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  • Bukol o Kulani? 5 Types of Bukol And Red Flags To Watch For

    A simple bump on the head could be a simple swelling or a symptom of something more serious.
    by Ina Atutubo, MD .
Bukol o Kulani? 5 Types of Bukol And Red Flags To Watch For
  • Kung gusto mong basahin ang nakasulat dito sa Tagalog, mag-click lamang dito.

    A bukol, or tumor, simply means swelling. In the olden times, when Latin was still the language used in medicine, tumor was one of the four classical signs of inflammation: calor (heat), dolor (pain), rubor (redness) and tumor (swelling).

    In modern times, bukol has come to be a general term for any growth on any part of the body that forms a solid mass. In our native tongue, a bukol is anything on the skin or inside the body that forms a solid mass of any size, which may or may not cause symptoms. The definition is both vague and variable, depending on the usage.

    Bukol — Swelling

    For example, bukol as a swelling on the head after a mild injury or untog consists mostly of edematous fluid which collects under the scalp. It is usually accompanied by pain, redness and warmth, the classic signs of inflammation. A simple remedy is applying an ice pack on top of the bukol to reduce the pain and swelling. This is different from a manas, though, which is also a collection of edematous fluid, but in the soft tissue parts of the body like the foot, or even around the eyes.


    Important! After any head injury, watch out for these red flags in your child: loss of consciousness, grogginess, and vomiting. If you notice any of these, please bring your child to the nearest emergency room immediately for evaluation.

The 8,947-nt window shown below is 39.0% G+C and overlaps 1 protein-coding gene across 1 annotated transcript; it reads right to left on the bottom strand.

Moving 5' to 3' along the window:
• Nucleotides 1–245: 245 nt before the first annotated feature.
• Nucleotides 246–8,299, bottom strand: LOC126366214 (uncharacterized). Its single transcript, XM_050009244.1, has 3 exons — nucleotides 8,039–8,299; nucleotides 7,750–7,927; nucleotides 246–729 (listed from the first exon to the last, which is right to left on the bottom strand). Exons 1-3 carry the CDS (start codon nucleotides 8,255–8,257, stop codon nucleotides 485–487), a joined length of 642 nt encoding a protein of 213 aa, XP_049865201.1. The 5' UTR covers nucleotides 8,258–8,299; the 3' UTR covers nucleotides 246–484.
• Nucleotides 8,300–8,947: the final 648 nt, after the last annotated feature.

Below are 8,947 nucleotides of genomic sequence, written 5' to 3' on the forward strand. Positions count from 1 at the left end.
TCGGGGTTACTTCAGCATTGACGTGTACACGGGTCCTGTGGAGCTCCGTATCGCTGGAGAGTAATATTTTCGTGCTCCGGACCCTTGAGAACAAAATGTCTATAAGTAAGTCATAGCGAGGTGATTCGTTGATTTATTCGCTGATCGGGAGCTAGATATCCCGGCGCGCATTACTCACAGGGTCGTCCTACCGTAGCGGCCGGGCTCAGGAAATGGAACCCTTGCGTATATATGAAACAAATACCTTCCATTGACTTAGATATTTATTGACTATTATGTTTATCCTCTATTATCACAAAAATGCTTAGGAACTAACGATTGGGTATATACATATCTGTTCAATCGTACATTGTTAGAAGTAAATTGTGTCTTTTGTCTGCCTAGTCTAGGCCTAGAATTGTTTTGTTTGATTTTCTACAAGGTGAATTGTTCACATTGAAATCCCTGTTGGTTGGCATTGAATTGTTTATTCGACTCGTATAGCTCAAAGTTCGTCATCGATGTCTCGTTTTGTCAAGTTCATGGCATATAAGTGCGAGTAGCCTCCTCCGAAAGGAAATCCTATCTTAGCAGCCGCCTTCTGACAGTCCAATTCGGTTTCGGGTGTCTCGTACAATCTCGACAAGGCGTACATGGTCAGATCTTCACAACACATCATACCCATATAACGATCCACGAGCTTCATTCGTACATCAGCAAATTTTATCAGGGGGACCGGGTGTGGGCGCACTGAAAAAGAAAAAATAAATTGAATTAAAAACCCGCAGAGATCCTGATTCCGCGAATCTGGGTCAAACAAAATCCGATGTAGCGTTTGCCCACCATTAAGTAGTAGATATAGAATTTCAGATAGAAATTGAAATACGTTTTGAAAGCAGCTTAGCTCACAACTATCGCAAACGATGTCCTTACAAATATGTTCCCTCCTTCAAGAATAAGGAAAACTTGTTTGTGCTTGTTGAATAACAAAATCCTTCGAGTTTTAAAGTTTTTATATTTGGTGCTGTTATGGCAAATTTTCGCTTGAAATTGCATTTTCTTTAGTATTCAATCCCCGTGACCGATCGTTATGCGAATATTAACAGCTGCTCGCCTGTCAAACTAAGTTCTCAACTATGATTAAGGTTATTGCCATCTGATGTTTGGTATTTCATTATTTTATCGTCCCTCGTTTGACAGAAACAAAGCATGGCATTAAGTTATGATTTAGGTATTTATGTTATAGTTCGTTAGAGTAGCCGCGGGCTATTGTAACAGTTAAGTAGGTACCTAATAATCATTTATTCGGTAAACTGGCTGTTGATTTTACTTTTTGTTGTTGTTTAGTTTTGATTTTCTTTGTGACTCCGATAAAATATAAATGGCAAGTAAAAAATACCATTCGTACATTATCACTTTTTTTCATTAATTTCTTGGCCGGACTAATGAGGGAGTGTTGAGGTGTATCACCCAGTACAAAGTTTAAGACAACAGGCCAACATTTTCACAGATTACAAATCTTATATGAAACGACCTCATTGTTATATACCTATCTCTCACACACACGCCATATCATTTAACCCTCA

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    Bukol — Kulani (swelling of lymph nodes)

    Another use of the word bukol is when there are palpable small nodules, usually under the neck or in the armpits or groin area (singit). These nodules are your lymph nodes, and may be felt using the fingertips. When the swelling is accompanied by pain, or fever, it usually indicates an infection of the lymph nodes. Sometimes dental carries (cavities) may also cause a bukol in the neck area, and so can primary infection, a common infection that is actually tuberculosis in the young child.

    A bukol in the neck area, or a kulani, is usually discovered by your doctor, and the diagnosis is made if the kulani is accompanied by cough, low- to moderate-grade fever in the afternoons, night sweats, poor appetite, weight loss, an X-ray finding compatible with tuberculosis and/or a positive purified protein derivative (PPD) skin test. Consult your pediatrician for advice on primary infection if you suspect your young one to have a bukol on the neck area.

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    Bukol – Infection (abscess)

    A bukol could also mean there is a bacterial infection, like an abscess. Usually this starts as an insect bite which has been scratched and developed into a secondary bacterial infection. This is now known as pigsaor boil. Usually this is accompanied by a large area of redness surrounding the swelling, as well as pain. There could also be fever. Pus (nana) usually collects inside this swelling, which after some time, may spontaneously burst. Depending on the site of the infection, there could also be limitation of movement; for example, if the affected area is the buttocks, it may be difficult for your child to sit. If the affected area is around the eye, the eyelid may not be able to open properly. For any suspected infection, bring your child to your doctor for proper medication.